Budu people

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Budu people
Regions with significant populations
Ituri Forest, Democratic Republic of the Congo 350,000 [1]
Budu language, French

The Budu people (Babudu) are a Bantu people living in the Wamba Territory in the Orientale Province of the Democratic Republic of the Congo. They speak the Budu language.



The Budu people live on both sides of the Nepoko River, speaking different dialects. However, the people of the Ibambi side of the river and those of the Wamba side consider themselves one people. [2] The Budu territory is within tropical rain forest. It is isolated, with roads inaccessible to vehicles other than bicycles. [1]


The Budu people mainly live by subsistence agriculture, growing cassava, yams, corn, rice, peanuts, plantains and pulses. Palm oil is the main cash crop, giving an income per capita of about $120 a year. [3] Animal husbandry is rare, limited to poultry and some goats. They obtain meat and other forest resources through trade with the Mbuti people (Pygmies), who share their language. [4] The people wear loin cloths made from beaten bark, or second-hand western clothes. They live in square huts with mud walls, thatched with palm leaves. [3]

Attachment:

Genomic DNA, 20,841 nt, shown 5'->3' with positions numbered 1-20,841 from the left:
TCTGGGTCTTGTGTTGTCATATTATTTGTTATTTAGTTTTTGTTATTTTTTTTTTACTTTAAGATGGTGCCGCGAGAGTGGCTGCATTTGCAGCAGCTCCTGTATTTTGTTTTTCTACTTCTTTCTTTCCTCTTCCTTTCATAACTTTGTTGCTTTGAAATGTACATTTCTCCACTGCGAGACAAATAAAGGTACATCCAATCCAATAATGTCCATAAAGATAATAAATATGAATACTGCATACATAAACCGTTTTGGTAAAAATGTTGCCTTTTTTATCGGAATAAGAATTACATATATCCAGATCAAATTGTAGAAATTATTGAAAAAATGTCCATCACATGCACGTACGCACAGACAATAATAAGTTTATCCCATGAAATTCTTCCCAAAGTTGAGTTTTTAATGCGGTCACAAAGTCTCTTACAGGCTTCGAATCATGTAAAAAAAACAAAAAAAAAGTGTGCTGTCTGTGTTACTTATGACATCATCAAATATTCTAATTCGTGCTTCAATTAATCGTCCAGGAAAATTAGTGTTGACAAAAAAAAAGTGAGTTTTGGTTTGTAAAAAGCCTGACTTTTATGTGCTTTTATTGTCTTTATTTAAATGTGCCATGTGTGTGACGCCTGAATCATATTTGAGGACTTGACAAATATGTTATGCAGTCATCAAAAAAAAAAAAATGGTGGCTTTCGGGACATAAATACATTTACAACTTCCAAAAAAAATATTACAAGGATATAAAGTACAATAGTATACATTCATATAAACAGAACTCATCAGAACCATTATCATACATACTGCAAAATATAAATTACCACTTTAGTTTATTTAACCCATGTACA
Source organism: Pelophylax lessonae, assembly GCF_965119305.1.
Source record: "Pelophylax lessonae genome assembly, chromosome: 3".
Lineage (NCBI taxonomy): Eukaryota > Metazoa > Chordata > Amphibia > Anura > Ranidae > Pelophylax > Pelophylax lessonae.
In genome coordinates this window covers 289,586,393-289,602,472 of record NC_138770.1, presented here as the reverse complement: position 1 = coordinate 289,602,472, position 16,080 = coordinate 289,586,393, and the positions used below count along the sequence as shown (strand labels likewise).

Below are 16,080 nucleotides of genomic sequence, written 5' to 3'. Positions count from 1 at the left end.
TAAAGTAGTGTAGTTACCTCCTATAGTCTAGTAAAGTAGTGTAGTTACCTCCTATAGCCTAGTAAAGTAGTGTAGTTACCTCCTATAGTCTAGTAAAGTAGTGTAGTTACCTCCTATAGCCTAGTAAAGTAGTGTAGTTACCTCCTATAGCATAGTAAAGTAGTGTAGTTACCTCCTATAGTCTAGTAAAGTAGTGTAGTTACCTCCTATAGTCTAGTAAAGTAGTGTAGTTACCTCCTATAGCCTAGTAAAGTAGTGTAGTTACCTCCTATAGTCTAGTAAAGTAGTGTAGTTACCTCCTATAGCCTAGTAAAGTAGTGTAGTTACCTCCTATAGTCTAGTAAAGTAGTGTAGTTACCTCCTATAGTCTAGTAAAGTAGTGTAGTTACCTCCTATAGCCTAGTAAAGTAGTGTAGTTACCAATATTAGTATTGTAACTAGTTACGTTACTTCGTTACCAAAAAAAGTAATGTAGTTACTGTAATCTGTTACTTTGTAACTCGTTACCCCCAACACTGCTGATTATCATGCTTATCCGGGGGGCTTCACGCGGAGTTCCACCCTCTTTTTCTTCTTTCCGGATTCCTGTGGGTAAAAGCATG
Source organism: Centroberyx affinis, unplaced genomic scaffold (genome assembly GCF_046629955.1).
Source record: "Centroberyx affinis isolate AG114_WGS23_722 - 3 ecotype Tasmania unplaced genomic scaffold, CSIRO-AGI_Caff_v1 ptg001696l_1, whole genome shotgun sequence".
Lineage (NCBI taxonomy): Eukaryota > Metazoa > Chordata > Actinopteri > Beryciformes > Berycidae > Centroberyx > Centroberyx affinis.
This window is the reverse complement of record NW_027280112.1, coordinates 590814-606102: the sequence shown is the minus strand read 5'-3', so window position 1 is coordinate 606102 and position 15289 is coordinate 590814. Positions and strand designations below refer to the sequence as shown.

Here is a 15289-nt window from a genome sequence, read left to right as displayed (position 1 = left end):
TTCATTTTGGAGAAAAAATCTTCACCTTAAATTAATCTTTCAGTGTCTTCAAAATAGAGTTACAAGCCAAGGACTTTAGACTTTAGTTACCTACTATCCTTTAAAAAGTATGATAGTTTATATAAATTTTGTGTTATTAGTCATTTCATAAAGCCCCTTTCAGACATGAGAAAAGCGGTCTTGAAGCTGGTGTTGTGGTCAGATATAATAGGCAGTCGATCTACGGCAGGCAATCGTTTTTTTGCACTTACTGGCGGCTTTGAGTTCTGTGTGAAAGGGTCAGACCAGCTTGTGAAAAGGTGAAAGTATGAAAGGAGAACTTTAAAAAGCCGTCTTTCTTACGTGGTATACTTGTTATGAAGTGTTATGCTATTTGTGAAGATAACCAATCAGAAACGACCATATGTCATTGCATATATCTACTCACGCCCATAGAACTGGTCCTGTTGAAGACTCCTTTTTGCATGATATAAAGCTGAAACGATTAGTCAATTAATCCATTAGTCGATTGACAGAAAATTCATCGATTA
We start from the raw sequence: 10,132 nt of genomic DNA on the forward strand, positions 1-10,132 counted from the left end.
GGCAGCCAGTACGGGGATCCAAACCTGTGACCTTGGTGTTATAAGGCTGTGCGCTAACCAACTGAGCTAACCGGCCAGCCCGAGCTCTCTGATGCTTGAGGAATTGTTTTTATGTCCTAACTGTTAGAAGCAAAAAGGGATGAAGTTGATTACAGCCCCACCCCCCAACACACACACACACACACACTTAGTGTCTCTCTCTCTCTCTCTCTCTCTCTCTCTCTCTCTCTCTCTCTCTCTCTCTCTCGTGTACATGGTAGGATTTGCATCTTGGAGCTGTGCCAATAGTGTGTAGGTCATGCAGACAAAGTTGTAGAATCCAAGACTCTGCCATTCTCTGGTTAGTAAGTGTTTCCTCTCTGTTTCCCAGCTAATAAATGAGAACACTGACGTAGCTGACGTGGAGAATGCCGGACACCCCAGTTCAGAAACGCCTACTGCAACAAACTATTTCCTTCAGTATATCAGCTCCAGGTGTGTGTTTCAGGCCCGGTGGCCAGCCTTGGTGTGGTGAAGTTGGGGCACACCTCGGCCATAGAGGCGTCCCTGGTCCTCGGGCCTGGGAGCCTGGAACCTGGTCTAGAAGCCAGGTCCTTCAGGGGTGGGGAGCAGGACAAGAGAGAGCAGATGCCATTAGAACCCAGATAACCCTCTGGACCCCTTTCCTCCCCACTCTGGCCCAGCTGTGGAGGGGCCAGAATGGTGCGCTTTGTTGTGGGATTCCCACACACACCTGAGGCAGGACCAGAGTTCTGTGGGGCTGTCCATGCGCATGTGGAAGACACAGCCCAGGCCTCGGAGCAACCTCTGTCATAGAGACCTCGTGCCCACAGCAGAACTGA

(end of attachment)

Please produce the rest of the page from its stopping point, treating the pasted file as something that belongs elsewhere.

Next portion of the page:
The family organization is patriarchal. Important decisions are made by a consensus of elders. [3] Both the Catholic church and, later WEC International (Worldwide Evangelisation for Christ), have been active with the Budu. Charles Studd, founder of WEC, died in Budu territory and is buried in Ibambi. [1]

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  1. 1 2 3 "Budu of Congo, Democratic Republic of". Joshua Project. Retrieved 2011-10-25.
  2. "Budu: A language of Democratic Republic of the Congo". Ethnologue. Retrieved 2011-10-25.
  3. 1 2 3 "THE BUDU NITA FILM TEAM OF THE DEMOCRATIC REPUBLIC OF CONGO" (PDF). The JESUS Film Project. July 2010. Archived from the original (PDF) on 2012-04-25. Retrieved 2011-10-25.
  4. Giuseppe M. Carpaneto & Francesco P. Germi (1983). "The mammals in the zoological culture of the Mbuti Pygmies in north-eastern Zair". Hystrix. 1: 1–83. Archived from the original on 2012-03-31. Retrieved 2011-10-25.